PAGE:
Although it is likely that economic growth will pick up this year and that the unemployment rate will decline somewhat, progress toward the Federal Reserve's statutory objectives of maximum employment and stable prices is expected to remain slow. The projections submitted by Federal Open Market Committee (FOMC) participants in November showed that, notwithstanding forecasts of increased growth in 2011 and 2012, most participants expected the unemployment rate to be close to 8 percent two years from now. At this rate of improvement, it could take four to five more years for the job market to normalize fully.
FOMC participants also projected inflation to be at historically low levels for some time. Very low rates of inflation raise several concerns: First, very low inflation increases the risk that new adverse shocks could push the economy into deflation, that is, a situation involving ongoing declines in prices. Experience shows that deflation induced by economic slack can lead to extended periods of poor economic performance; indeed, even a significant perceived risk of deflation may lead firms to be more cautious about investment and hiring. Second, with short-term nominal interest rates already close to zero, declines in actual and expected inflation increase, respectively, both the real cost of servicing existing debt and the expected real cost of new borrowing. By raising effective debt burdens and by inhibiting new household spending and business investment, higher real borrowing costs create a further drag on growth. Finally, it is important to recognize that periods of very low inflation generally involve very slow growth in nominal wages and incomes as well as in prices. (I have already alluded to the recent deceleration in average hourly earnings.) Thus, in circumstances like those we face now, very low inflation or deflation does not necessarily imply any increase in household purchasing power. Rather, because of the associated deterioration in economic performance, very low inflation or deflation arising from economic slack is generally linked with reductions rather than gains in living standards.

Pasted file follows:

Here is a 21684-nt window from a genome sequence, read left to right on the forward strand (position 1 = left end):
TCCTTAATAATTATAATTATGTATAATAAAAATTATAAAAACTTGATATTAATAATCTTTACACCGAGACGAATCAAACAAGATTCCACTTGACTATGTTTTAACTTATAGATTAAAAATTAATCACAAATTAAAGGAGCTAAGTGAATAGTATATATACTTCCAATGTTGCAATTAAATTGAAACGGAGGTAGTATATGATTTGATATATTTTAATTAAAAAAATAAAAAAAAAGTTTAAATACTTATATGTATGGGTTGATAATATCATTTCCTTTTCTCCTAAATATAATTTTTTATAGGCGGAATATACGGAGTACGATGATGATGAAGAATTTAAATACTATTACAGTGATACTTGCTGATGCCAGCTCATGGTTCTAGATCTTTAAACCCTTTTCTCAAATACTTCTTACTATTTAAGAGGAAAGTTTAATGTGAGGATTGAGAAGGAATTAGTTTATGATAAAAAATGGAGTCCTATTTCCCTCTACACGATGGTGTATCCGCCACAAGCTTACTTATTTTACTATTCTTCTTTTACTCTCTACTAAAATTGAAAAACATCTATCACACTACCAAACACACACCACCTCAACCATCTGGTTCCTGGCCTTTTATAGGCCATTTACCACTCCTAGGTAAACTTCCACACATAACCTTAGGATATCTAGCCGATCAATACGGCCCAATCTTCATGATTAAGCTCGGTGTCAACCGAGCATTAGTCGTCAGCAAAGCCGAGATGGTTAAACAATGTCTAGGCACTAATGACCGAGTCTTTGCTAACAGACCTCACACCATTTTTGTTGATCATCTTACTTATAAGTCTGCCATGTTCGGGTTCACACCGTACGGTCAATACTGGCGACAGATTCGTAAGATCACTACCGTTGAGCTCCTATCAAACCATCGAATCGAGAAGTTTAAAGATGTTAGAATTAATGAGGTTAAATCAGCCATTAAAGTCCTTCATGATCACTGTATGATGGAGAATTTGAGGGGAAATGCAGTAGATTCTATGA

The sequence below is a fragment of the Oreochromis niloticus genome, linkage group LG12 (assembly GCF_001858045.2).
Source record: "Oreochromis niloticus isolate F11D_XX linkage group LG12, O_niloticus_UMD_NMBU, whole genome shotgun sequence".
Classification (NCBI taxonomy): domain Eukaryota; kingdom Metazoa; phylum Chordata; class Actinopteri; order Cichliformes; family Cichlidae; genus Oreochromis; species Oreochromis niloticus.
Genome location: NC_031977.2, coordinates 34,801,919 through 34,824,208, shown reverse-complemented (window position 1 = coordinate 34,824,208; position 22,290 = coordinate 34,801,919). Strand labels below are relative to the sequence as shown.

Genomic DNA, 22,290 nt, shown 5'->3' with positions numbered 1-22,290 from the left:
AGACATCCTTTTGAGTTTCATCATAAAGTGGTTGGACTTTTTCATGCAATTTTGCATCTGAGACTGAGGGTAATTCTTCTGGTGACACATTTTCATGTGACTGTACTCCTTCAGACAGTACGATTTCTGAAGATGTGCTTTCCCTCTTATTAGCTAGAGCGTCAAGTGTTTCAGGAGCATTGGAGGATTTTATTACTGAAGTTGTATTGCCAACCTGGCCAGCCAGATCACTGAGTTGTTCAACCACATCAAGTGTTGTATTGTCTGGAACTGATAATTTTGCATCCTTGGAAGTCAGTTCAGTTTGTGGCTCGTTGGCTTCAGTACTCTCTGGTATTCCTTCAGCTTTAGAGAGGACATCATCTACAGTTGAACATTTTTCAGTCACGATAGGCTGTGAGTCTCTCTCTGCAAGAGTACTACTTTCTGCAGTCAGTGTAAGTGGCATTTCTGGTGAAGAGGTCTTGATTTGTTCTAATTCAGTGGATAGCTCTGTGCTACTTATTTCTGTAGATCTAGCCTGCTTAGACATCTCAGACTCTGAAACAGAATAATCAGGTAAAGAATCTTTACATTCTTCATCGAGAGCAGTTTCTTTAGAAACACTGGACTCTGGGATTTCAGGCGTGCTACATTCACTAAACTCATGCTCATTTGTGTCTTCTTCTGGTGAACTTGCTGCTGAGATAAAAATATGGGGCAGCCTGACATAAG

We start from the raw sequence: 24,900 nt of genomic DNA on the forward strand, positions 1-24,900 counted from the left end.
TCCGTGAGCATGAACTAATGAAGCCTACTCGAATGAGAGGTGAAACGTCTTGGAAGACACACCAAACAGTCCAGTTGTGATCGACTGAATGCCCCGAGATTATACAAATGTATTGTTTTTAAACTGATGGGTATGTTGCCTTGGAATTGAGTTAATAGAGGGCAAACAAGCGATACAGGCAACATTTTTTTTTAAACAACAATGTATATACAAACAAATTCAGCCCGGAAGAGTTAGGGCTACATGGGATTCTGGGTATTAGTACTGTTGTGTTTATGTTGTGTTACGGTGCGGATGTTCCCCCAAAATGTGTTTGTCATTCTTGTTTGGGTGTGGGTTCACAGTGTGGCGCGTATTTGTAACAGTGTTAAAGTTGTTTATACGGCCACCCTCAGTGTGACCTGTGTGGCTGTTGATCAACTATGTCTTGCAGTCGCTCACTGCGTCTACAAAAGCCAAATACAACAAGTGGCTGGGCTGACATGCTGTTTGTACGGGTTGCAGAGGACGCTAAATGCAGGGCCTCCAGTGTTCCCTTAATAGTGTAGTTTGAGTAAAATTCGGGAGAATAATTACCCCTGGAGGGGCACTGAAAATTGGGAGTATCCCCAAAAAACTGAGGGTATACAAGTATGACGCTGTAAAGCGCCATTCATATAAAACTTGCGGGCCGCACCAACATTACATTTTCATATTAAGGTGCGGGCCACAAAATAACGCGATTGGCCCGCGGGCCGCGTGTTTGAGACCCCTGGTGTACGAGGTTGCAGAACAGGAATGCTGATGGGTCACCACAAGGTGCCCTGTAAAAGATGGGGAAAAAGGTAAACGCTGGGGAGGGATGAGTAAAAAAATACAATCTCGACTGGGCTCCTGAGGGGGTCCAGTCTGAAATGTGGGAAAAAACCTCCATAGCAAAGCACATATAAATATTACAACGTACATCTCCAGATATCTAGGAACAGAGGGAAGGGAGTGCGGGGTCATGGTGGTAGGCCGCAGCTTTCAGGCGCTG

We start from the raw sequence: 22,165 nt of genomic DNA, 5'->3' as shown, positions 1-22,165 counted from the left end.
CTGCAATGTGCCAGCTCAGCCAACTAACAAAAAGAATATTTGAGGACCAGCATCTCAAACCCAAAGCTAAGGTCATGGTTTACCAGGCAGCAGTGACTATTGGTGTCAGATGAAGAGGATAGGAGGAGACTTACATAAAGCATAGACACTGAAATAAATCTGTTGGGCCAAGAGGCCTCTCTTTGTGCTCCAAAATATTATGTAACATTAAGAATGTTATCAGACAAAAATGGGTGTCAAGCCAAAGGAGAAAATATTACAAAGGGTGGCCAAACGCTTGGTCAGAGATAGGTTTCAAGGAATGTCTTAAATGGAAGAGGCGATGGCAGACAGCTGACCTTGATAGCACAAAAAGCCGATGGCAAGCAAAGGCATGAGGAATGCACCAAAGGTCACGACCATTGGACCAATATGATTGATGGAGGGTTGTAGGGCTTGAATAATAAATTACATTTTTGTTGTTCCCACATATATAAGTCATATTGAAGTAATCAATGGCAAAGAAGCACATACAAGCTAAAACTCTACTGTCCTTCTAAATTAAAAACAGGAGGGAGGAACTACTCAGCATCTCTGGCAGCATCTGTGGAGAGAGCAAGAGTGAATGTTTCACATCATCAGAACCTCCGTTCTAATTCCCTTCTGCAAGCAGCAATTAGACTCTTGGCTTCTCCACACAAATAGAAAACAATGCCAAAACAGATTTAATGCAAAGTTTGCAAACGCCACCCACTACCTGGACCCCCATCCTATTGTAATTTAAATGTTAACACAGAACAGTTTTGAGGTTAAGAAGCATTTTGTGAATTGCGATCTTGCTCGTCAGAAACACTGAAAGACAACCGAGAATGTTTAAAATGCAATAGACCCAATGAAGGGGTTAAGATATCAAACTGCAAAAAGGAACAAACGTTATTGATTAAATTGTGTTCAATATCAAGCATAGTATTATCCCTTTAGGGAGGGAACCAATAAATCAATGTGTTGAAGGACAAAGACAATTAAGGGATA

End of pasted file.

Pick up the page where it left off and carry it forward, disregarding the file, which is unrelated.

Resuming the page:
In a situation in which unemployment is high and expected to remain so and inflation is unusually low, the FOMC would normally respond by reducing its target for the federal funds rate. However, the Federal Reserve's target for the federal funds rate has been close to zero since December 2008, leaving essentially no scope for further reductions. Consequently, for the past two years the FOMC has been using alternative tools to provide additional monetary accommodation. Notably, between December 2008 and March 2010, the FOMC purchased about $1.7 trillion in longer-term Treasury and agency-backed securities in the open market. The proceeds of these purchases ultimately find their way into the banking system, with the result that depository institutions now hold a high level of reserve balances with the Federal Reserve.
Although longer-term securities purchases are a different tool for conducting monetary policy than the more familiar approach of managing the overnight interest rate, the goals and transmission mechanisms of the two approaches are similar. Conventional monetary policy works by changing market expectations for the future path of short-term interest rates, which, in turn, influences the current level of longer-term interest rates and other financial conditions. These changes in financial conditions then affect household and business spending. By contrast, securities purchases by the Federal Reserve put downward pressure directly on longer-term interest rates by reducing the stock of longer-term securities held by private investors.3 These actions affect private-sector spending through the same channels as conventional monetary policy. In particular, the Federal Reserve's earlier program of asset purchases appeared to be successful in influencing longer-term interest rates, raising the prices of equities and other assets, and improving credit conditions more broadly, thereby helping stabilize the economy and support the recovery.